Let’s take a closer look

“Art and Sensuality in the Houses of Pompei”, an exhibition currently staged at Pompeii, aims to prove that the erotic imagery, so ubiquitous in homes all over that Roman city, is not only (as indicated in the title) “art”, but is also depictive of something quite natural and which can, therefore, be viewed by adults and children alike. The adjective “hard core”, being a concept that changes over time, doesn’t apply here at all. However, one does require lenses to look closely… Thus, the exhibition highlights those steamy scenes whose explicitness had embarrassed archaeologists ever since the site was first discovered. Consequently, the evocative artefacts had been stashed in storerooms that remained more or less off limits – until now. The present exhibition, on view until January 2023, recounts how our ancestors possessed everything except bashfulness: scenes depicting the copulation of gods and centaurs were not only a narrative for bedrooms, but also for sitting rooms, grottos and gardens – in short, they were central to private daily life in Pompeii.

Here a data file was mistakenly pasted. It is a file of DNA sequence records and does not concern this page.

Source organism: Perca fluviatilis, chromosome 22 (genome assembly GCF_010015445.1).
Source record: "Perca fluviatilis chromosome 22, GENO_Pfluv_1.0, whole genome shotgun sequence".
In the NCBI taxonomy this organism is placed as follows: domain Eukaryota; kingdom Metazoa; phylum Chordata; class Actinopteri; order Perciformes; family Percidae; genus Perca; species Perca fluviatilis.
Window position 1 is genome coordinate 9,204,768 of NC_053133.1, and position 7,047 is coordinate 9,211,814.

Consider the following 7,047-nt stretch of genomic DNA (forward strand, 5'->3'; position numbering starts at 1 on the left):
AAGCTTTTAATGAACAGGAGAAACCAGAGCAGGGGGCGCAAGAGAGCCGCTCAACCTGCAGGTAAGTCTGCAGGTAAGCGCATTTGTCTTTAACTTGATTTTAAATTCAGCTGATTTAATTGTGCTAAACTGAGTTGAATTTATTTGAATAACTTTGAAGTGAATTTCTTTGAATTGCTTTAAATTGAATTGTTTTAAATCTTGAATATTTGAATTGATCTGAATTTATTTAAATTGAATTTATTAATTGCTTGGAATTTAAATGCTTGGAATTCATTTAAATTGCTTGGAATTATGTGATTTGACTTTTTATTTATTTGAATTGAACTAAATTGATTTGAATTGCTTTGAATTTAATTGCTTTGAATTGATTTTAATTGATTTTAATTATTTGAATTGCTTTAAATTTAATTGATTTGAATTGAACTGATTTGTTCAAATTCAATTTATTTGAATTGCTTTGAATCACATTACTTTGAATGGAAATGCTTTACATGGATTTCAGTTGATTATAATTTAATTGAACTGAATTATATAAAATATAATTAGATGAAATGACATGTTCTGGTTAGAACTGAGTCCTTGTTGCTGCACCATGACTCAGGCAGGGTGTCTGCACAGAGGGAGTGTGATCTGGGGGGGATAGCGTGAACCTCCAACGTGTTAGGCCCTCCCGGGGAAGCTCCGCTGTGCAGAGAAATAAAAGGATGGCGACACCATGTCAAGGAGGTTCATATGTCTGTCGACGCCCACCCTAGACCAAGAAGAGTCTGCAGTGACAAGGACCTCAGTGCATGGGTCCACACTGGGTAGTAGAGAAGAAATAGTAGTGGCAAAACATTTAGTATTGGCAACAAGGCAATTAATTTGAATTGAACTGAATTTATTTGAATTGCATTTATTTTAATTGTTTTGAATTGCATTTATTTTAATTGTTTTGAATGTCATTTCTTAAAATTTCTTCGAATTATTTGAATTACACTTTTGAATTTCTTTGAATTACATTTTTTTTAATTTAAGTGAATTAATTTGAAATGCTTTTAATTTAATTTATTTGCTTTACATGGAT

And while we’re on the subject of special lenses, let’s remember that the French painter Gustave Courbet – who holds the record as the artist most-recently hit by a seemingly timeless censorship – was born on 10 June 1819. In 2011, Courbet’s painting L’Origine du monde (1866) was censored by Facebook and the legal battle that ensued ended up in court.

It would appear that nothing escapes the eye in the world of multimedia and so our dilemma is: to paste or not to paste an emoji on a painting of a nude body? That is the question. In the meantime, an anti-myopia device seems a “bare” necessity.


In 2015, we worked alongside the Superintendency of the Archaeological Site of Pompeii on the complex task of reassessing and re-proposing the cultural offer. As a result of this project, we redefined the umbrella-name under which all of the archaeological area’s various sites could be grouped, reviving the Latin word “Pompeii” (which is used also in English) so as to distinguish the site from the present-day Italian city of Pompei (with one ‘i’). We also designed a ‘new’ branding inspired by the beautiful frescoes of the “Villa of the Mysteries”. On the basis of these identity elements, a comprehensive system was developed, ranging from signposts to new maps, from offline communication to the website. Finally, in order to convey the sense of this unique place (where life stood still at a terrible moment in time, yet continues to be palpable everywhere), we paired its name with the slogan “Tempus, vita”. Eternity has never been so close.